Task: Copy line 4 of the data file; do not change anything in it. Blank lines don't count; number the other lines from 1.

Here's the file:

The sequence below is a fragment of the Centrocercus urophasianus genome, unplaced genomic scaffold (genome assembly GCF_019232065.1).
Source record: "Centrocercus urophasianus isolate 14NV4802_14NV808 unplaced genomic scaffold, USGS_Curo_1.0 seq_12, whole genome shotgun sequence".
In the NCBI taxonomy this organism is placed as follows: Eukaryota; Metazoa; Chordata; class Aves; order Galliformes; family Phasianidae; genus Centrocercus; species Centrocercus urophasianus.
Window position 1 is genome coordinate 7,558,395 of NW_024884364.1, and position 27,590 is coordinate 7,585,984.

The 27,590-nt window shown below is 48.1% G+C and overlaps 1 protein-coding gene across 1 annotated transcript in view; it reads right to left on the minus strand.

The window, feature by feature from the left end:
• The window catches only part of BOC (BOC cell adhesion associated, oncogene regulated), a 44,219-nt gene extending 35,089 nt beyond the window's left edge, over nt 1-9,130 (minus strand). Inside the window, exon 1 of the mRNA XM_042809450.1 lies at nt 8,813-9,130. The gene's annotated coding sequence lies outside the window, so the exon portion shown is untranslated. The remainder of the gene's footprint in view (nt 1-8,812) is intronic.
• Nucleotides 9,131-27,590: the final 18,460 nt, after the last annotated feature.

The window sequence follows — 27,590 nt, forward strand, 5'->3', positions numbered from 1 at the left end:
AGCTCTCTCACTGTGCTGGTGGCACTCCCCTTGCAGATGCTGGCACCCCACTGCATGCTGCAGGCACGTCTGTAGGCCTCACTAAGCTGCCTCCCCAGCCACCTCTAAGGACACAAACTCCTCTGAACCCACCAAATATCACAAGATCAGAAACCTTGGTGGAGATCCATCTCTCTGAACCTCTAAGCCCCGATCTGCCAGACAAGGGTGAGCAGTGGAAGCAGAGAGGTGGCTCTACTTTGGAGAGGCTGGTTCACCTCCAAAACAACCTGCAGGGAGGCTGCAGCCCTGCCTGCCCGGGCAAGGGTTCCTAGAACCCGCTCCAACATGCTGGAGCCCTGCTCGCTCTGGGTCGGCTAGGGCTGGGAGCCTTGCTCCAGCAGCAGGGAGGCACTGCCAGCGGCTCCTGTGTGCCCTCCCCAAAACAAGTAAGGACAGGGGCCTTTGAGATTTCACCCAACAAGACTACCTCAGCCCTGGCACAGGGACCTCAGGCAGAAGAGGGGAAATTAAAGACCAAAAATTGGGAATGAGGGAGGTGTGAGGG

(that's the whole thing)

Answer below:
Window position 1 is genome coordinate 7,558,395 of NW_024884364.1, and position 27,590 is coordinate 7,585,984.